Hip Hop Music as a Youth Medium for Cultural Struggle in Zanzibar

By Omari, Shani | Journal of Pan African Studies, September 2013 | Go to article overview

Hip Hop Music as a Youth Medium for Cultural Struggle in Zanzibar


Omari, Shani, Journal of Pan African Studies


Introduction

This paper seeks to examine the initiatives of Zanzibar's youths in engaging in hip hop music from its early age to the present. It discusses how youth in Zanzibar adopt hip hop music as a medium to articulate their cultural identity and resistance to traditional art forms. The paper as well, will highlight how hip hop artists strive for the development of Zanzibar's economy by promoting its tourism industry and by criticizing corruption and the poor living conditions. A few songs will also be referred to in order to understand their themes and contextualize their struggle. The data for this study was collected through interviews conducted among the public and among artists in Pemba and Unguja between September 2010 and October 2010. This paper intends to answer three questions: Why do Zanzibar's youth engage in hip hop music? What challenges do they face? and How do they tackle those challenges?

The argument in this paper tries to build on the notion that cultural identity is not a static phenomenon by drawing on the work by Stuart Hall (1990, p. 223) whose work on cultural identity emphasises as equally important "what we really are", "what history has done", and "what we have become". In this sense cultural identity is not something that already exists, transcending place, history, and time. Instead identity undergoes constant transformation. Identities are the ways we position ourselves within the narratives of the past. What elements of difference and contrast are important and emphasised at different times, and in different social contexts, must by necessity vary (Palmberg, 2002). The analysis is also aligned with Burgess (2002) who studies revolutionary politics and youth soon after the Zanzibar Revolution. Burgess looks at how in the 1960s and 1970s political leaders in Zanzibar attempted to prohibit youth from appropriating Western clothing fashions and hairstyles in defense of nationalist, socialist, African and Islamic standards and values. His arguments are very useful in the analysis of the contemporary youth and their struggle through hip hop music. Although space does not permit us to discuss comprehensively the history of Zanzibar and its society, in the following section the paper summarizes briefly its background.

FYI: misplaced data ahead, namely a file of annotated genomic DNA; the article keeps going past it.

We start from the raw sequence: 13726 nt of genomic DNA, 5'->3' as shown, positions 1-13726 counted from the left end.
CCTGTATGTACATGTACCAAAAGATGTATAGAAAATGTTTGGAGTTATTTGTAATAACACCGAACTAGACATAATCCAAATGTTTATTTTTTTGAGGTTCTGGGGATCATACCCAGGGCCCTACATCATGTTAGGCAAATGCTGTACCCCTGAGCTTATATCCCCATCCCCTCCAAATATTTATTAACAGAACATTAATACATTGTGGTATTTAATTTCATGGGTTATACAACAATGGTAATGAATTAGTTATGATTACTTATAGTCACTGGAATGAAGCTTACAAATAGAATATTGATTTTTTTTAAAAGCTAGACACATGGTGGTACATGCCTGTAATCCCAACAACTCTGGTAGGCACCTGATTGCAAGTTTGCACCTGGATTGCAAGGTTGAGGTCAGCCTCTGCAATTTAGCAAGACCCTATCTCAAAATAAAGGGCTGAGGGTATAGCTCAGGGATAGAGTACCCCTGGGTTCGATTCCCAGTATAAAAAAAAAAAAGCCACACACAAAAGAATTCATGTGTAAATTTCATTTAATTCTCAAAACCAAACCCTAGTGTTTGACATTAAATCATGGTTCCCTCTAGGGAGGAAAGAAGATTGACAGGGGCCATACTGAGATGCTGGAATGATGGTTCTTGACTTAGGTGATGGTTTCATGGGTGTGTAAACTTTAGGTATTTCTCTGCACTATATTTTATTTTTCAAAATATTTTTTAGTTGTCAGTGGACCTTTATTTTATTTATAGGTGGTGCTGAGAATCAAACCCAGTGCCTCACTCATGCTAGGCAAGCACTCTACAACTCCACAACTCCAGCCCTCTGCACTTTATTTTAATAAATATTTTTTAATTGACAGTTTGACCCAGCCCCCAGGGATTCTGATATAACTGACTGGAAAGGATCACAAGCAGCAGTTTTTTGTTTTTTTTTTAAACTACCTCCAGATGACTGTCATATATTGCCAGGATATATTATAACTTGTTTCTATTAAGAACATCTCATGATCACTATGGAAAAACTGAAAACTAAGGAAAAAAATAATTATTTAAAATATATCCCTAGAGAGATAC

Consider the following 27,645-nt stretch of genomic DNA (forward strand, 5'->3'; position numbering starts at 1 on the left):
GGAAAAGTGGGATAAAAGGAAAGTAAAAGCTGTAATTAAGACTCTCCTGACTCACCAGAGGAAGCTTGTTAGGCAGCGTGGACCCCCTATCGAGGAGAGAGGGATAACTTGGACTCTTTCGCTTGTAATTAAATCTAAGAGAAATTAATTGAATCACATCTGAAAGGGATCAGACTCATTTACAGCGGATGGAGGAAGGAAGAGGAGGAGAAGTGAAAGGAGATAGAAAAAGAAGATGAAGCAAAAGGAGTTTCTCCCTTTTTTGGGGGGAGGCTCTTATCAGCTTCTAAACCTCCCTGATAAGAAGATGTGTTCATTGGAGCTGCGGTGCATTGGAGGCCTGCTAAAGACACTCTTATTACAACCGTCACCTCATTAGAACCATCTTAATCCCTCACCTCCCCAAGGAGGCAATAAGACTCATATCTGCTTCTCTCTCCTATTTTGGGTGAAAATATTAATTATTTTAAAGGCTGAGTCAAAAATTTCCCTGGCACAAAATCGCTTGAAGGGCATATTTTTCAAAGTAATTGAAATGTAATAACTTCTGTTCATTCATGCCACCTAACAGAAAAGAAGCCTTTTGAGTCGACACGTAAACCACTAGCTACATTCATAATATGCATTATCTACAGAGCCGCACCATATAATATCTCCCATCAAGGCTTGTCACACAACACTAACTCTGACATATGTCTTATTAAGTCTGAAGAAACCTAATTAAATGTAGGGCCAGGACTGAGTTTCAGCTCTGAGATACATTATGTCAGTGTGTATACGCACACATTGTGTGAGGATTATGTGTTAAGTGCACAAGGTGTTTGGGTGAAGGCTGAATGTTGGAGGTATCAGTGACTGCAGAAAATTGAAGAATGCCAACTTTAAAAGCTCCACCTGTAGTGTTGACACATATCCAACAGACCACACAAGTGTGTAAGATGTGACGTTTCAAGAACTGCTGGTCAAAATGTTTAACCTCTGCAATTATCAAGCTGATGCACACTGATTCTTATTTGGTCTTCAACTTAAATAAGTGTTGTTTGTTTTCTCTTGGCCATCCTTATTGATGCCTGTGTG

Zanzibar Society in Brief

By way of background, Zanzibar is a coastal region of Tanzania and consists of two major islands, Pemba and Unguja. Following the Omani expulsion of the Portuguese from the coast at the end of the 17th century, the Swahili towns were "under the impetus of Omani-dominated trade and accompanied by markedly greater Arab influences" (Insoll, 2003, p. 201). After the abolition of slavery in 1897 Zanzibar was declared a British Protectorate.

It achieved its political independence from British colonialism in 1963, and in 1964 united with Tanganyika to form the United Republic of Tanzania. The population of the islands is approximately one million and is comprised of the Swahili, Shirazi, Arabs, Indians, Goans, and Pakistanis. Most people of Zanzibar are Muslims, there are also small populations of Christians and Hindus. Traditional African beliefs are still held by many local people, and there is often considerable crossover between aspects of Islam and local customs (Mclntyre and Mclntyre, 2009; Depelchin, 1991; Bowles, 1991; Ferguson, 1991; Sherrif, 1991; Othman, 1995; Hoyle, 2002). The following section discusses the development of the hip hop music in Zanzibar.

Emergence of Hip hop in Zanzibar

Hip hop music started in Zanzibar in the late 1980s, but it was not until the1990s that it really matured. The popular appeal of this youth culture in Tanzania, and many African countries, was a by-product of globalization and cultural imperialism (Ekstron, 2010). Also, liberalization resulted in many youth turning to foreign styles of music for inspiration. The new music represented the otherness and foreignness that many urban youth sought in their movement toward a sense of cosmopolitanism (Perullo, 2007).

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